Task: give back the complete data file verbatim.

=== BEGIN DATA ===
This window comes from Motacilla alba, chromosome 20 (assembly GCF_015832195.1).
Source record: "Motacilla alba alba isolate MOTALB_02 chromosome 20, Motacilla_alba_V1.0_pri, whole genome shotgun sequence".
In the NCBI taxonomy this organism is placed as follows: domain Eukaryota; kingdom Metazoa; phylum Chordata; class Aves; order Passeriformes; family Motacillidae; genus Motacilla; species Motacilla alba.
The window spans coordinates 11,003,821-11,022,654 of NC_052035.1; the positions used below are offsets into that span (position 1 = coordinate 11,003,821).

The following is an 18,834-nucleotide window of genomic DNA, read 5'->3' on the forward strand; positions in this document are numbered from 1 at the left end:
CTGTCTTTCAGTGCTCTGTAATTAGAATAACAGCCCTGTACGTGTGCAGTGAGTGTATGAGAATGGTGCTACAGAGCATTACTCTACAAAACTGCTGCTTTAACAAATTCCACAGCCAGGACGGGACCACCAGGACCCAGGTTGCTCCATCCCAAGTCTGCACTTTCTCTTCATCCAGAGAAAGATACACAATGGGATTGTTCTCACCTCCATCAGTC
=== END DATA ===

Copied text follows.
This window comes from Motacilla alba, chromosome 20 (assembly GCF_015832195.1).
Source record: "Motacilla alba alba isolate MOTALB_02 chromosome 20, Motacilla_alba_V1.0_pri, whole genome shotgun sequence".
In the NCBI taxonomy this organism is placed as follows: domain Eukaryota; kingdom Metazoa; phylum Chordata; class Aves; order Passeriformes; family Motacillidae; genus Motacilla; species Motacilla alba.
The window spans coordinates 11,003,821-11,022,654 of NC_052035.1; the positions used below are offsets into that span (position 1 = coordinate 11,003,821).

The following is an 18,834-nucleotide window of genomic DNA, read 5'->3' on the forward strand; positions in this document are numbered from 1 at the left end:
CTGTCTTTCAGTGCTCTGTAATTAGAATAACAGCCCTGTACGTGTGCAGTGAGTGTATGAGAATGGTGCTACAGAGCATTACTCTACAAAACTGCTGCTTTAACAAATTCCACAGCCAGGACGGGACCACCAGGACCCAGGTTGCTCCATCCCAAGTCTGCACTTTCTCTTCATCCAGAGAAAGATACACAATGGGATTGTTCTCACCTCCATCAGTC